Fences (Fencing)

Fences and boundary disputes are among the most common issues for neighbours. For information and commonly asked questions regarding fences and boundaries, please see Fencing law in Victoria: what are my responsibilities?

The regulations determining whether you need to apply for permits and permission are very specific, so it depends on what work you wish to undertake.

Front Fences
Side and Boundary Fences
Fences at Street Intersections
Council Land
What is the Road Reserve?
How can I make sure I'm building where I should be?
Application Forms

Firstly, check if you need a planning permit. You will always need a planning permit to build on a block of land less than 500m2. Another likely reason for a planning permit is if the property is under a planning overlay.

When building a structure along your property boundary, it is important to know where your boundary is.

People building fences, walls, retaining walls or letter boxes can get their boundary wrong and accidentally build on the road reserve.

If this happens, you will have to remove the structure and rebuild it within your property - a costly exercise. 

If you have further questions about fences and fencing issues, please contact Council on 9518 3555.

Front Fences

Front fences within 3m of the front title boundary must be no higher than permitted under the applicable Planning Zone. Anything higher requires a Report and Consent of Council (BLD0310, BLD0313).

If the property is located on a street intersection, the fence height within 9m of the intersection must be no greater than the Planning Zone specification or 1m, otherwise the Report and Consent of Council is required. 

You may wish to check with Town Planning for Heritage Overlay, Special Building Overlay or Land Subject to Inundation Overlay (pdf, 313KB) restrictions, which may prevent any such construction. To discuss, call 9518 3555.

Side and Boundary Fences

Neighbours share the cost of a standard paling fence (up to a maximum height of 2m). 

Side and boundary fences within 3m of the front title boundary must be no higher than permitted under the applicable Planning Zone. Anything higher requires a Report and Consent of Council (BLD0310, BLD0313).

If the property is located on a street intersection, the fence height within 9m of the intersection must be no greater than the Planning Zone specification or 1m, otherwise the Report and Consent of Council is required.  

You should discuss the construction of a new boundary fence with your neighbours prior to building it. If you do not know the contact details for the owner of the neighbouring property, you can request these details from Council.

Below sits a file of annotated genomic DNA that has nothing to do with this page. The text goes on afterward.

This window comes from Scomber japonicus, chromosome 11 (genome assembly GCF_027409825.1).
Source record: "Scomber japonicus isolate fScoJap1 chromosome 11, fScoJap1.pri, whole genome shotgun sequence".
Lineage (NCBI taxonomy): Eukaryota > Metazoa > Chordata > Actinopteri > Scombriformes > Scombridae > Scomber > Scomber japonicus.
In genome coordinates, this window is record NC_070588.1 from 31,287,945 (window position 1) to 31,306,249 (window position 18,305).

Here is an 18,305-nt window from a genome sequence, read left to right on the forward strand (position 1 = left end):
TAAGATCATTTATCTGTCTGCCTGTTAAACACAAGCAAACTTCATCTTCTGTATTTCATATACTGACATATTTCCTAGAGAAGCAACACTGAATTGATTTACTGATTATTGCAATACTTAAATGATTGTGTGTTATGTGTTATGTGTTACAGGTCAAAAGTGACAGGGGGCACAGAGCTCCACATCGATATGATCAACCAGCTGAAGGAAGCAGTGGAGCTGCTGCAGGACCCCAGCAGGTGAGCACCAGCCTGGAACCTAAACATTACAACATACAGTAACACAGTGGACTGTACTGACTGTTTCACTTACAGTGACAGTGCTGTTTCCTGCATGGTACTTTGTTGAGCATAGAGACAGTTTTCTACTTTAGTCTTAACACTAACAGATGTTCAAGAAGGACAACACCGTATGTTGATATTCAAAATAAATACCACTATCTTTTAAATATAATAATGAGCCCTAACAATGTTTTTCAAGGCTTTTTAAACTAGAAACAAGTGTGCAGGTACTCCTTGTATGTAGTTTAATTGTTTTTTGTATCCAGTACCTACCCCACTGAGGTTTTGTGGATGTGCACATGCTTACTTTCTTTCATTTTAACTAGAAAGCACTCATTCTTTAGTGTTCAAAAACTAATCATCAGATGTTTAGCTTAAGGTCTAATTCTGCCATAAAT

Please fill in this form: Property Information Request - Fencing (pdf, 71KB)

For more information on this request, please contact Customer Service on 9518 3555. 

Fences higher than 2 metres (2m)

For a fence higher than 2m, you will need a Building Permit and a Report and Consent Application Form. You should be aware you may not be granted dispensation.

Fences at Street Intersections

Fences within 9m of street intersections must be no higher than the Planning Zone specification or 1m, otherwise the Report and Consent of Council is required. 

Council Land

For information about fences adjoining Council land, please contact the Facilities and Infrastructure department on 9518 3777.

For information about gates adjoining Council land, please contact the Engineering department on 9518 3555.

What is the Road Reserve?

The Road Reserve is the area of land within the boundary of the road.

It includes all footpaths, kerbs, nature strips, and in most cases the land between the footpath and where the boundary of the property starts.

This area is where the most confusion arises. This diagram shows property boundaries: Property boundaries diagram (pdf, 219KB)

How can I make sure I'm building where I should be?

Do not assume the property boundary is located:

  • where the edge of the footpath is
  • where your neighbour has constructed their fence or wall
  • where a previous structure was located

To be sure of where your property boundary is located, have a Check Survey or Site Re-Establishment Survey undertaken by a Licensed Surveyor.

The Licensed Surveyor marks the property boundary with title pegs and provides a plan showing the distances between the property boundary and structures such as footpaths and roadways.

If you have had recent development works on the property, Council may have a copy of construction plans which may help you identify your property boundaries.

Council cannot attend your property to identify property boundaries for you. You will require the services of a Licensed Surveyor.

Application Forms

BLD0310 - Report and Consent Application Form

BLD0313 - Land Subject to Flooding - Report and Consent from Council (pdf, 250KB)

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Last updated: 25 May 2021